Journal of Clinical Immunology

, Volume 33, Issue 1, pp 96–110 | Cite as

Post-Transplantation B Cell Function in Different Molecular Types of SCID

  • Rebecca H. Buckley
  • Chan M. Win
  • Barry K. Moser
  • Roberta E. Parrott
  • Elisa Sajaroff
  • Marcella Sarzotti-Kelsoe
Original Research



Severe combined immunodeficiency (SCID) is a syndrome of diverse genetic cause characterized by profound deficiencies of T, B and sometimes NK cell function. Non-ablative HLA-identical or rigorously T cell-depleted haploidentical parental bone marrow transplantation (BMT) results in thymus-dependent genetically donor T cell development in the recipients, leading to a high rate of long-term survival. However, the development of B cell function has been more problematic. We report here results of analyses of B cell function in 125 SCID recipients prior to and long-term after non-ablative BMT, according to their molecular type.


Studies included blood immunoglobulin measurements; antibody titers to standard vaccines, blood group antigens and bacteriophage Φ X 174; flow cytometry to examine for markers of immaturity, memory, switched memory B cells and BAFF receptor expression; B cell chimerism; B cell spectratyping; and B cell proliferation.


The results showed that B cell chimerism was not required for normal B cell function in IL7Rα-Def, ADA-Def and CD3-Def SCIDs. In X-linked-SCID, Jak3-Def SCID and those with V-D-J recombination defects, donor B cell chimerism was necessary for B cell function to develop.


The most important factor determining whether B cell function develops in SCID T cell chimeras is the underlying molecular defect. In some types, host B cells function normally. In those molecular types where host B cell function did not develop, donor B cell chimerism was necessary to achieve B cell function. 236 words


B cell function B cell chimerism bone marrow transplantation severe combined immunodeficiency molecular type memory B cells 



We thank the patients and their families, the physicians who referred them and who cared for them, Dr. A. Yu and D. Ozaki for their help with the BCR spectratype data, the members of the Duke University DNA Analysis Facility and the Duke Comprehensive Cancer Center Flow Cytometry Facility. This research was supported by National Institutes of Health grants AI47605 and AI042951, and in part by the Duke RBL (AI58607), and the Duke CTR (AI51445).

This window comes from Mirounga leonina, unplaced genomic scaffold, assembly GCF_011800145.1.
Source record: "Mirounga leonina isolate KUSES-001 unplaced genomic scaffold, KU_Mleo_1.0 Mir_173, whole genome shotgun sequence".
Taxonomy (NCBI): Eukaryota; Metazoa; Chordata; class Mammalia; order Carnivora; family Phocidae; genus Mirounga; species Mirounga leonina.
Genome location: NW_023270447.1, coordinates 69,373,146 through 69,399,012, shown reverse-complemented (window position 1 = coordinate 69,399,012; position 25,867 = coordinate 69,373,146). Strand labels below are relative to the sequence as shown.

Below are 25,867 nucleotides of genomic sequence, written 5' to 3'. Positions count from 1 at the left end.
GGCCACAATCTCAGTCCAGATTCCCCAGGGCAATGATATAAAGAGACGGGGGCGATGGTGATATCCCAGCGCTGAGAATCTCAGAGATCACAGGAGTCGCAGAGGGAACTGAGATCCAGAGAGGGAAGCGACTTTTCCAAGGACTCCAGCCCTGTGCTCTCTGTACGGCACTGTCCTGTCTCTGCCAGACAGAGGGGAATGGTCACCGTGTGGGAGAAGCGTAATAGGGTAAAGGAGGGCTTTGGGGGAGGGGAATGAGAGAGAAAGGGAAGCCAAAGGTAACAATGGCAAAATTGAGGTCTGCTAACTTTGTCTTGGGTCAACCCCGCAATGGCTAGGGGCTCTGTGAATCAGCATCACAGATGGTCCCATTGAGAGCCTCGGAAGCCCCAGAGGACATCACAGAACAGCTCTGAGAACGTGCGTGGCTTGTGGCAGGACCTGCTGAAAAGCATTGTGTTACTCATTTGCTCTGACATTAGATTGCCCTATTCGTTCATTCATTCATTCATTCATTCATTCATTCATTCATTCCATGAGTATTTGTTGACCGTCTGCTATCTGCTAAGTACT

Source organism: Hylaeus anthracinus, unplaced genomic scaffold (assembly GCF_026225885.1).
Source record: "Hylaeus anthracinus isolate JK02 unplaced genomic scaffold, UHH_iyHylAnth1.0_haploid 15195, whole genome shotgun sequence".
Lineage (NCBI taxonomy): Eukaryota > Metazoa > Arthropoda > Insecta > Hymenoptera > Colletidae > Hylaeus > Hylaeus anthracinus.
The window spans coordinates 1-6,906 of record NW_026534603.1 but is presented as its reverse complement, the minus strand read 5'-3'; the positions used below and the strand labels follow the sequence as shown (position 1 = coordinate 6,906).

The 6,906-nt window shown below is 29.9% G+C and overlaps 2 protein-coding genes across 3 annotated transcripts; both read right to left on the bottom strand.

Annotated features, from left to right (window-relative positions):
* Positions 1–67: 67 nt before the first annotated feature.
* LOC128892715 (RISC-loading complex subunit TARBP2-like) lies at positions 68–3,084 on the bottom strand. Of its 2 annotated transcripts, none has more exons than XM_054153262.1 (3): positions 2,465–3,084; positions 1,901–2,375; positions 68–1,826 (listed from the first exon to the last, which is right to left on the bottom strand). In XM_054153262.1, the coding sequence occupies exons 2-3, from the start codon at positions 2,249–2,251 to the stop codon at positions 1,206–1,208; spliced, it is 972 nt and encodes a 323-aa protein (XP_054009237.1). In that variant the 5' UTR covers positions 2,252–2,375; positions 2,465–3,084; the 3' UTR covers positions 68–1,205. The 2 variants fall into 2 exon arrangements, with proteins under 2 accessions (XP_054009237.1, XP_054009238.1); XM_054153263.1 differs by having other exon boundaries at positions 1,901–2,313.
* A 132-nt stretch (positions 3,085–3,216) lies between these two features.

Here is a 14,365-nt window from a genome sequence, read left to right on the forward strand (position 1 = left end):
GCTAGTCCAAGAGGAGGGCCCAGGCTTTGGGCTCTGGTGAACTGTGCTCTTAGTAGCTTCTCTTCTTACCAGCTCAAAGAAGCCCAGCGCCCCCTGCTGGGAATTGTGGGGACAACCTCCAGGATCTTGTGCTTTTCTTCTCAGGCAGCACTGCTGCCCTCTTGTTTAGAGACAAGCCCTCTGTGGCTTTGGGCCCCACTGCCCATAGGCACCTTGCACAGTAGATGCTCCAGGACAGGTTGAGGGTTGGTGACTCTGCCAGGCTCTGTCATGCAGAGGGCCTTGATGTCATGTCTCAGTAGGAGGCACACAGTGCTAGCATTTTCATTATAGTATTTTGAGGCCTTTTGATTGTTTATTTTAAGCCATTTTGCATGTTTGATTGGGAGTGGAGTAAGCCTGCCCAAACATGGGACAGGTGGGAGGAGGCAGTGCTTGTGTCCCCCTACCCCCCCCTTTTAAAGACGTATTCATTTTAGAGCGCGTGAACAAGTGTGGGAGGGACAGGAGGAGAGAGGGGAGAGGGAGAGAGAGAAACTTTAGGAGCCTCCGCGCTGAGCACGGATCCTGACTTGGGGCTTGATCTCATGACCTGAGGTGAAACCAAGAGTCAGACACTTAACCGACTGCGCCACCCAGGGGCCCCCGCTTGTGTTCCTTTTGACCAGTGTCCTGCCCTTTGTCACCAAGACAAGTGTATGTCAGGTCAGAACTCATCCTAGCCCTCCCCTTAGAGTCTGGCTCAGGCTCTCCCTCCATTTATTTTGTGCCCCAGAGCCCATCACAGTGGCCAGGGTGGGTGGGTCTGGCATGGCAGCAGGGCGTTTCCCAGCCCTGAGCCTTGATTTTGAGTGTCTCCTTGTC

Disclosures: None of the authors has any commercial affiliations or consultancies to disclose.

Supplementary material

10875_2012_9797_MOESM1_ESM.docx (37 kb)
Supplemental Figure 1 BAFF-R expression after transplantation. BAFF-R expression was tested by flow cytometry on CD19+ B cells in 56 PBMC samples from 27 SCID patients <12 years after BM transplantation, and in 15 control PBMC samples (14 individuals of ≥20 years of age and one newborn). (DOCX 37 kb)
10875_2012_9797_MOESM2_ESM.docx (439 kb)
Supplemental Fig. 2 BCR Spectratype results from PBMC samples of an X-linked (X-1) (a), a Jak3-Def (J-2) (b), and an IL7Rα-Def (7–4) (c) SCID patients and a normal control (d). (DOCX 439 kb)


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Copyright information

© Springer Science+Business Media, LLC 2012

Authors and Affiliations

  • Rebecca H. Buckley
    • 1
    • 2
  • Chan M. Win
    • 3
  • Barry K. Moser
    • 4
  • Roberta E. Parrott
    • 1
  • Elisa Sajaroff
    • 1
  • Marcella Sarzotti-Kelsoe
    • 2
    • 3
  1. 1.Department of PediatricsDuke University Medical CenterDurhamUSA
  2. 2.Department of ImmunologyDuke University Medical CenterDurhamUSA
  3. 3.Department of SurgeryDuke University Medical CenterDurhamUSA
  4. 4.Department of Biostatistics and BioinformaticsDuke University Medical CenterDurhamUSA

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